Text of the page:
So I was thinking particularly in New York, which seems to be quite aggressive in saying, "Right, if you're building technology that has an AI component that's used in recruitment, essentially you need to disclose this, this, and this to the candidates, they need to have this, this and this information, basically enough friction for this industry even to not exist." I'm thinking, what does that mean? That means it goes back to human beings. And we've already seen that human beings are less efficient and as biased as any AI. So I'm a pro, when it comes to the implementation of AI, I would defend it on that basis. The benchmark should be flawed human beings, not pristine human beings.
Linnea Bywall (38:56):
We've talked a lot about how to huddle up best recruiters and prepare ourselves for what's coming. Is there anything else that you want to send home to the listener? What should they do or not do moving forward?
Hung Lee (39:09):
We're going to be asked to do more of less going forward. So where previously we would have a team of 100 people doing recruiting, oh, now it's going to be a team of 60 people doing recruiting, which ultimately means we need to be able to use technology at an individual level to be able to get faster at lots of things.
So I would say currently a lot of AI is located in enterprise level software. So I'm not talking about this. I'm talking about an individual recruiter using consumer grade tools that are AI-driven in order to be a lot faster than your competition.
This year, I think has really been the year of generative AI, which is people being able to create copy, people being able to create images, be able to create even video with human text. Now, I think recruiters need to be really good at all of these tools, because suddenly, you'd be able to duplicate the functions of a creative department in marketing. Suddenly, you'd be able to become a copywriter using the AI, and then coming forward and not only being an attractive person to bring into a business, but because of their personal skills, because they also bring in a fleet of these AI technologies that they could deploy and say, "You know what? I could do half this department stuff for you." That, I think, is how recruiters could become super marketable in the near future.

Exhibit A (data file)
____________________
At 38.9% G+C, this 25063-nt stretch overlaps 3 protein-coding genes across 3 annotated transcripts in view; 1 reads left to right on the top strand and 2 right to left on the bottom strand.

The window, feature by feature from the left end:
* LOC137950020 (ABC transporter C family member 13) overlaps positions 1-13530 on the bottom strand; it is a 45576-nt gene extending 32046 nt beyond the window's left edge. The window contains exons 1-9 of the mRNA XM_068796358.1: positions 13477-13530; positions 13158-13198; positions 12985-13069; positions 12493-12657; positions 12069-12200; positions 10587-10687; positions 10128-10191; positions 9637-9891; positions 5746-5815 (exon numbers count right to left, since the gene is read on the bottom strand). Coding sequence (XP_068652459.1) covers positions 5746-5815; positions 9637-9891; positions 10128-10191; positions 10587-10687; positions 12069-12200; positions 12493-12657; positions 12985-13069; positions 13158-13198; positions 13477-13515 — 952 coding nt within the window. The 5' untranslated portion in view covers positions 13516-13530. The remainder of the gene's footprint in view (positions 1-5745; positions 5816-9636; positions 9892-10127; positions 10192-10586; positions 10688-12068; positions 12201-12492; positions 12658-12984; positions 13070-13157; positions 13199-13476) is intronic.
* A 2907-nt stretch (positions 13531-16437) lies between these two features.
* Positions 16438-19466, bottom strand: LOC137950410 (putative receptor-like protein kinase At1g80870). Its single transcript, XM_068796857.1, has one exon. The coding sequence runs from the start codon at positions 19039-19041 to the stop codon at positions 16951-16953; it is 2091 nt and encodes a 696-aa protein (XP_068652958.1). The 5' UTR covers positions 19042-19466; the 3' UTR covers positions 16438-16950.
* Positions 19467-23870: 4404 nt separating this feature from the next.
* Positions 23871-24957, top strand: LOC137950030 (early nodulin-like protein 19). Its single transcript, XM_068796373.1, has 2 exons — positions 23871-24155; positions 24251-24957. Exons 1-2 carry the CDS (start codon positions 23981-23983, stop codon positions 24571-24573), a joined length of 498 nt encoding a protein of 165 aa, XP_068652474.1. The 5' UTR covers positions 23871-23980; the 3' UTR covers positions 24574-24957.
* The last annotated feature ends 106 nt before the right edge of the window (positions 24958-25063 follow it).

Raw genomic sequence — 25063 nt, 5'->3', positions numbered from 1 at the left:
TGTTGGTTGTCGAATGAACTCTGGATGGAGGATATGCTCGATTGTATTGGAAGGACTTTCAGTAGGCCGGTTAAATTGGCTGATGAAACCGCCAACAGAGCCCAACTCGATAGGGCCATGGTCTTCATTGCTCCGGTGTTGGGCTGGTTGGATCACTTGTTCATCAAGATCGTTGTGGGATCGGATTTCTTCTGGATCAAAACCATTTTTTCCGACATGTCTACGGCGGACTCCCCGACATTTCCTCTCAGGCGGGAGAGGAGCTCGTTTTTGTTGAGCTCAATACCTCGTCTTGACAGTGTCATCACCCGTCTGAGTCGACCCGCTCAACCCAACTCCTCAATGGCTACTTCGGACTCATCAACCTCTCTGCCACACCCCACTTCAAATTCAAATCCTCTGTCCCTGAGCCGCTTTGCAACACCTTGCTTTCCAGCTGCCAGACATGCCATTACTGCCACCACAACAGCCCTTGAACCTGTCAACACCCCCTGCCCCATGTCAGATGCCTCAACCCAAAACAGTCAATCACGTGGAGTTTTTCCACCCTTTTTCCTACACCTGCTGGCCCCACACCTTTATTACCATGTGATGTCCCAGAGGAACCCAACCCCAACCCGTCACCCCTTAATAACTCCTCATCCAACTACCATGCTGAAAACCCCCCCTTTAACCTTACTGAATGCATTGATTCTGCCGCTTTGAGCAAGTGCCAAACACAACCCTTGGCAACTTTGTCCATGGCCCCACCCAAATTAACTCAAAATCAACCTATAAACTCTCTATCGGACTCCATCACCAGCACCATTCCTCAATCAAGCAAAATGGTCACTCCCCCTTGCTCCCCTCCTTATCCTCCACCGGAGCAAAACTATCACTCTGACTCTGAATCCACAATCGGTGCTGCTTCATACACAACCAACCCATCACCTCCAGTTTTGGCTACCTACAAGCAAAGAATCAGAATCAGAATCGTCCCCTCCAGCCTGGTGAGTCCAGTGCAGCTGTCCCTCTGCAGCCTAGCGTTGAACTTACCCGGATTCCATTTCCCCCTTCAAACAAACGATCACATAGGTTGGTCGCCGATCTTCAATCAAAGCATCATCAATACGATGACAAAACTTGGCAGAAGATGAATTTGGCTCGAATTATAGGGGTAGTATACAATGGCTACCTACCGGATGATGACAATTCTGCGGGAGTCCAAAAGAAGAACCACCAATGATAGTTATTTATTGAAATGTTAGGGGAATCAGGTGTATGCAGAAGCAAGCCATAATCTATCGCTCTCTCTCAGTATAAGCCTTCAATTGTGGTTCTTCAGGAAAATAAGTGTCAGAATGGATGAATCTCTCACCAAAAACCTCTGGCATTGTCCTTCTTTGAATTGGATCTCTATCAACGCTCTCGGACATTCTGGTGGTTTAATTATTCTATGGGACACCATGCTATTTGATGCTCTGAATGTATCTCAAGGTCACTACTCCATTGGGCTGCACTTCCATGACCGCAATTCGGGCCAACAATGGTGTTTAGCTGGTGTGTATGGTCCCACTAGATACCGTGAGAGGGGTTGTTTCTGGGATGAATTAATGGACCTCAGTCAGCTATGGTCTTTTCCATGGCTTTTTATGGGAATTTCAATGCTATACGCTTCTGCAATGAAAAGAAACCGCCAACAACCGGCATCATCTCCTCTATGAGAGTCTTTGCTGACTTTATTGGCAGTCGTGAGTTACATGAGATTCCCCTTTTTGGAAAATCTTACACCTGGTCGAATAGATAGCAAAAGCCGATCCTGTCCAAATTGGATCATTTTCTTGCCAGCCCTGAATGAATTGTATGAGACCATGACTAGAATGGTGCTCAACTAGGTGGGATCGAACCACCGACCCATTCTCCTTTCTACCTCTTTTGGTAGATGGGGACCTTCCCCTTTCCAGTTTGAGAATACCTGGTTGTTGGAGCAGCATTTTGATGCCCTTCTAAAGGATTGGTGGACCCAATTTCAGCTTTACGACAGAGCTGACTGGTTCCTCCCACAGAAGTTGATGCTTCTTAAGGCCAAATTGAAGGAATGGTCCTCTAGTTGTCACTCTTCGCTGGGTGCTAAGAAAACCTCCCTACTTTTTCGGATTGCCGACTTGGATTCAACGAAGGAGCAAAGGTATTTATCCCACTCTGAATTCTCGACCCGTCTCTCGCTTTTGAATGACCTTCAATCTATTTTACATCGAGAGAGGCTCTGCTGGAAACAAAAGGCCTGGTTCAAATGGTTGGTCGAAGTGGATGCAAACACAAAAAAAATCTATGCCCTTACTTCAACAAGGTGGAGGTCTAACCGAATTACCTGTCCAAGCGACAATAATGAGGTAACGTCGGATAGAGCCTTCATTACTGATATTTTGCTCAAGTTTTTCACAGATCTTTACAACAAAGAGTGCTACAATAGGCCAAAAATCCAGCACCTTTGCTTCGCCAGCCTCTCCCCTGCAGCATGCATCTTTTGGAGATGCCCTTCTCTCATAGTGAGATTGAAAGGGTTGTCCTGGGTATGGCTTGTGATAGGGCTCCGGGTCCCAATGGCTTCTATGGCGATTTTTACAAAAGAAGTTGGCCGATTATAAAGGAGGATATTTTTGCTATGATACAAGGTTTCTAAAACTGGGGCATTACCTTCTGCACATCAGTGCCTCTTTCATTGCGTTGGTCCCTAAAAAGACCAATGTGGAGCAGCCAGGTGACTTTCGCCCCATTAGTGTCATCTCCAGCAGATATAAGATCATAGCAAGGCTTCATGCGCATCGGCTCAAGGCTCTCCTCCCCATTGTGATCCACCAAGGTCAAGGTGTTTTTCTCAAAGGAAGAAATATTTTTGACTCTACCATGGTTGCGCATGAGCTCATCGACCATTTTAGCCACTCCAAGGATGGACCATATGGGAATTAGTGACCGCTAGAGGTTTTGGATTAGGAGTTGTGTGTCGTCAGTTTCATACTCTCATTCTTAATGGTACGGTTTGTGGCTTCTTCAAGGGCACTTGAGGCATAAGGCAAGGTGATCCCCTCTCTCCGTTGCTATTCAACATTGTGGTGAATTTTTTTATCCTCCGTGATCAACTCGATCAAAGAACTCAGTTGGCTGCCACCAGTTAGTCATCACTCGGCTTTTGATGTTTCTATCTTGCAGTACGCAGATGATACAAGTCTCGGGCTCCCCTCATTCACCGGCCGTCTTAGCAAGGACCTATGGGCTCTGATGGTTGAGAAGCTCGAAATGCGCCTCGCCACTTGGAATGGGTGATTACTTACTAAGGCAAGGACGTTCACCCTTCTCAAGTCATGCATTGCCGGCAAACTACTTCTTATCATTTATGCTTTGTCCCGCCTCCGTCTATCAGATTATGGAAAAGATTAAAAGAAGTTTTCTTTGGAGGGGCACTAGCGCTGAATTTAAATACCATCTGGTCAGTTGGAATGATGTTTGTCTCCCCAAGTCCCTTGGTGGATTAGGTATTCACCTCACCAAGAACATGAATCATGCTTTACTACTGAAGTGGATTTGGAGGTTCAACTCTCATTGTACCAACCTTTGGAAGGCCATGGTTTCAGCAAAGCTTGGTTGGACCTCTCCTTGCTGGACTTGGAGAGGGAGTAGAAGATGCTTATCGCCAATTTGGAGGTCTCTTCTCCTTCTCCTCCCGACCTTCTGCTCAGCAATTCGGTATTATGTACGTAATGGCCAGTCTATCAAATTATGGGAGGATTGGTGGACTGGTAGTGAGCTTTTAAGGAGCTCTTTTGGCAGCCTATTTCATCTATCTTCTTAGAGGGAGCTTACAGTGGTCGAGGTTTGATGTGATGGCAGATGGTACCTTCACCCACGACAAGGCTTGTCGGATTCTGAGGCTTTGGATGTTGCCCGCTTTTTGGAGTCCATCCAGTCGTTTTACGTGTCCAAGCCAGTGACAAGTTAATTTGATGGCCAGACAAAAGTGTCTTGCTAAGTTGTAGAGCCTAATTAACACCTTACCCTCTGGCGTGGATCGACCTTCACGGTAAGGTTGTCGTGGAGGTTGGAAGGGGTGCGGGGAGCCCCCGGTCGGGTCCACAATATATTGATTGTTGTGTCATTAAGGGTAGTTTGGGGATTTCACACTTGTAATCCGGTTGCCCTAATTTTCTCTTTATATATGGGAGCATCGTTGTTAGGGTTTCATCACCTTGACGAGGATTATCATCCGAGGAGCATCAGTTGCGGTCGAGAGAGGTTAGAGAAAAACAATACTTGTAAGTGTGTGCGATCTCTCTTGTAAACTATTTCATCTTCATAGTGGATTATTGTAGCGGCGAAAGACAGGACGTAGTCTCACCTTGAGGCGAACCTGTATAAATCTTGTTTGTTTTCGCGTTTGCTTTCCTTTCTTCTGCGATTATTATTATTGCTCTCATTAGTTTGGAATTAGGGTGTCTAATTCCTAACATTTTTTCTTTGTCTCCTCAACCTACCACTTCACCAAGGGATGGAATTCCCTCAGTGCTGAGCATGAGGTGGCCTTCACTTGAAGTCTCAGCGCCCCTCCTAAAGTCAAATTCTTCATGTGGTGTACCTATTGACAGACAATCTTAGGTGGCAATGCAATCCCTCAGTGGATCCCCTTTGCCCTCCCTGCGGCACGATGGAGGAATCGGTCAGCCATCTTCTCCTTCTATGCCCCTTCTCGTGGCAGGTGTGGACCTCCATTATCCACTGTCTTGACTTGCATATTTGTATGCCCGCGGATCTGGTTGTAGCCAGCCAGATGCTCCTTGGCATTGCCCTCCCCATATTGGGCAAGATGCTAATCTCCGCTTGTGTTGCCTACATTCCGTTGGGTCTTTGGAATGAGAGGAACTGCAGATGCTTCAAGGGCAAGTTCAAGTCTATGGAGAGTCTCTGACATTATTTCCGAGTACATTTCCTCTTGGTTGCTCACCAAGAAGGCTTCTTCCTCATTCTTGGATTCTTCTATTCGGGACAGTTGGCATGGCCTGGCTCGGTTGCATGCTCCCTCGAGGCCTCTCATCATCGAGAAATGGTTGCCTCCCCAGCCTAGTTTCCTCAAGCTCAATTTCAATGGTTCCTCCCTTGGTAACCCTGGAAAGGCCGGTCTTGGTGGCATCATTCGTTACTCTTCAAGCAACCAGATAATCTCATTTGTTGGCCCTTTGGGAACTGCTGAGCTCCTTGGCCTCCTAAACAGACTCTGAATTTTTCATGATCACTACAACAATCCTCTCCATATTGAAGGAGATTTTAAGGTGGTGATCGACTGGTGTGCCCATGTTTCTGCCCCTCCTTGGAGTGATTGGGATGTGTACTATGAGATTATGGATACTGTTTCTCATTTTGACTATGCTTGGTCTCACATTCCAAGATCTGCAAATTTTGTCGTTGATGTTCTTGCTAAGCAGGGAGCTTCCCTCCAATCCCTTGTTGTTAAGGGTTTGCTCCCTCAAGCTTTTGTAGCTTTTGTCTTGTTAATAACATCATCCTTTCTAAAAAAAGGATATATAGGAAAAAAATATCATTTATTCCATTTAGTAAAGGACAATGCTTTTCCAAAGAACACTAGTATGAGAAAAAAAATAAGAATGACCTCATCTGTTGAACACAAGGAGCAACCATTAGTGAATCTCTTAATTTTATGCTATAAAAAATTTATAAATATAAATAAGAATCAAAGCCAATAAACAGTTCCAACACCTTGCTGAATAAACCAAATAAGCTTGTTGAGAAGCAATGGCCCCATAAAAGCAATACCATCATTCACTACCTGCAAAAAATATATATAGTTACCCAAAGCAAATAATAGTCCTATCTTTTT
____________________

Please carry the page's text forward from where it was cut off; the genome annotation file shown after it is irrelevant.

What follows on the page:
Linnea Bywall (40:25):
That, I am subscribing to Recruiting Brainfood, right?
Hung Lee (40:27):
I hope you the help a little bit. I'm not this depressing on the newsletter. Yeah.
Tova Hernlund (40:33):
Good to know. No, but ending, still ending this discussion on a positive note then, there are things for recruiters to do in order to make sure that they stay relevant going forward as well.
Hung Lee (40:43):
Recruiters are just fundamentally very resilient people. I don't think you could do this job without having that sense of resilience. So we've just got to tap into that, confront this world that we see it with the right amount of energy and enthusiasm, and we're going to come out winning.
Tova Hernlund (40:57):
Thank you so much for joining us, Hung. It's been such a pleasure having you with us, and so many insights, so much to both look forward to and maybe prepare for when it comes to the future.
Me and Linnea will be back with another inspiring episode of How We Hire in two weeks. Make sure to subscribe via Spotify or Apple Podcasts to never miss an episode. And if you think two weeks is too long, make sure to check out alvalabs.io for all our webinars and training sessions as well. Bye for now.